I waited to record this John’s World until Wednesday morning for obvious reasons. As surprised and dismayed as I am about the outcome, like engineers tend to do, I had at least given a little thought to what would be the impact on my farm should Mr. Trump win. It’s not much consolation, but it keeps me from a lot of useless circular thinking.
It is ironic that we had just completed delicate negotiations with landowners for rents for next year and beyond. And I can’t remember a more intense and anxiety-laden exercise in my career.
As cash rents become more transparent and operators from far away increase the competition, this process was even more harrowing that my fretting about the voting. And it does bring up one salient point about what is really mission critical for our farm.
While the elections will have very real impact on farmers, perhaps even enormously so, our unrelenting challenge hasn’t really changed since yesterday: we have to compete somehow with formidable competition to stay in business.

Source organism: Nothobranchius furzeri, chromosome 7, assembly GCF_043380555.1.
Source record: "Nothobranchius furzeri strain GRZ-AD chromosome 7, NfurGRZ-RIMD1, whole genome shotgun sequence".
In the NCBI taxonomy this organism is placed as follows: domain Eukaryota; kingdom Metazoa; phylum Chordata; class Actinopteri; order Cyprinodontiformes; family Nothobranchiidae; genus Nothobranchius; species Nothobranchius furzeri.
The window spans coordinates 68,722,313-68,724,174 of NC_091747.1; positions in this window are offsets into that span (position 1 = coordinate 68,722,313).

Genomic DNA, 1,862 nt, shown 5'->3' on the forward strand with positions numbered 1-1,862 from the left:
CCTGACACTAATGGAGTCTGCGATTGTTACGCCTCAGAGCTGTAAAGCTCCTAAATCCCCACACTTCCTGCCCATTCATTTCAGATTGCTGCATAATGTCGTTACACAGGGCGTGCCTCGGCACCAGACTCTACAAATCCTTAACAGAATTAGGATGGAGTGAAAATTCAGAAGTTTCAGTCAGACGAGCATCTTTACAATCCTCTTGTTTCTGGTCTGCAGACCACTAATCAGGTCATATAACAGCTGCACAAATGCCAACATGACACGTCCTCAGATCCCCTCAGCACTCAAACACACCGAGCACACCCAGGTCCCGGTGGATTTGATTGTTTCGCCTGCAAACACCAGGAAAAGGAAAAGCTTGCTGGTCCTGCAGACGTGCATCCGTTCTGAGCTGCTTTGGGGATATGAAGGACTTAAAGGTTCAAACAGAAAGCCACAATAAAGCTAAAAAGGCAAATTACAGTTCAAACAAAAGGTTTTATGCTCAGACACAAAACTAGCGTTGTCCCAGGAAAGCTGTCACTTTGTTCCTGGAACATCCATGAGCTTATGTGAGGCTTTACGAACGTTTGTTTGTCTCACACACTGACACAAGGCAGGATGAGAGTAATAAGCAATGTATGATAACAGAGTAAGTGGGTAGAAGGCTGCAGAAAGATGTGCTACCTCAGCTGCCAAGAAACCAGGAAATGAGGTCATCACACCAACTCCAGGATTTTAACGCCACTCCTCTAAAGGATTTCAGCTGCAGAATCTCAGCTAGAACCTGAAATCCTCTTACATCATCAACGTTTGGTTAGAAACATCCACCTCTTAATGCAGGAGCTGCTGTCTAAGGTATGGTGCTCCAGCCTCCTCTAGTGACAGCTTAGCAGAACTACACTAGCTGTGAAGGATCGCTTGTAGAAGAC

Since government policy affects all of us pretty much the same, nothing that happens in the White House or Congress will determine the course of our future as much as that constant local struggle.
Looking to Washington for economic security has always been a questionable strategy, but I can see growing pressure for farm program changes when the new administration takes office.
I frankly have no idea how such pleas will be received, but getting distracted by that undoubtedly rowdy debate may use up more brain time than it deserves. Nothing away from our farm will be more important than finding a way to keep up with competitors who seem to be playing above the rim compared to me.
So while I will continue to puzzle over how President-elect Trump’s actions will play out on our farm, it is the farmer across the road that will attract my most serious attention.
Watch John's World every weekend on U.S. Farm Report. Check out his blog here.